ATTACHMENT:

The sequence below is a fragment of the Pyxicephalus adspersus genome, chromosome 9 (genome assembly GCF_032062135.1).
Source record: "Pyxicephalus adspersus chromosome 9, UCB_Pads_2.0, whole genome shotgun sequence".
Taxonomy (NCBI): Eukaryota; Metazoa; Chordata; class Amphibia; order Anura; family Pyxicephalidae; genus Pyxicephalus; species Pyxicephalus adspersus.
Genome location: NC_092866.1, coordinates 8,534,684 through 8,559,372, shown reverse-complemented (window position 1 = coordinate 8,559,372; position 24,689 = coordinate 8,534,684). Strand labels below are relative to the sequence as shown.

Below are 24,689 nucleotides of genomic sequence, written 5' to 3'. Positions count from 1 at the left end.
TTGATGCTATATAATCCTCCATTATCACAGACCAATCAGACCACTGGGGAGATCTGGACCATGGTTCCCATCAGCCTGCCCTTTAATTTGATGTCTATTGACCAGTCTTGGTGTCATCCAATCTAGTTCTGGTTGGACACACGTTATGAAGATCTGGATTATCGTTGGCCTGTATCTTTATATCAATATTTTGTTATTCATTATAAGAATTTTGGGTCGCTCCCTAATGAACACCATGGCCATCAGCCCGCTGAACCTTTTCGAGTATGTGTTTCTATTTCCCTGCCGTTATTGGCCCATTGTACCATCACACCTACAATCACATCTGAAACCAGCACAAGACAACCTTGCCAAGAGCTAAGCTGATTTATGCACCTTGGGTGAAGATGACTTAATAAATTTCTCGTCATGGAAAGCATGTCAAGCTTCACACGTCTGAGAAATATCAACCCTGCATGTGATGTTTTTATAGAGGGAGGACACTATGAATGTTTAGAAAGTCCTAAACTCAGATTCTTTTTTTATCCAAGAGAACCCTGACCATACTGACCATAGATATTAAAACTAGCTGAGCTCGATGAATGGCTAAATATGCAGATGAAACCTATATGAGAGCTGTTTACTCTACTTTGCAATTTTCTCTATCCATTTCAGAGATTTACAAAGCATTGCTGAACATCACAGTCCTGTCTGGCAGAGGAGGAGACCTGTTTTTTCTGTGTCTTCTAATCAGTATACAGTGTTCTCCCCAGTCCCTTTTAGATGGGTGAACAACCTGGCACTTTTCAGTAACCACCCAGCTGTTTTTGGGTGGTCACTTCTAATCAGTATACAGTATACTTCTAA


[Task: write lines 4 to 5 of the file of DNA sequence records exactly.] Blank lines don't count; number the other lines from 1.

Genome location: NC_092866.1, coordinates 8,534,684 through 8,559,372, shown reverse-complemented (window position 1 = coordinate 8,559,372; position 24,689 = coordinate 8,534,684). Strand labels below are relative to the sequence as shown.

Below are 24,689 nucleotides of genomic sequence, written 5' to 3'. Positions count from 1 at the left end.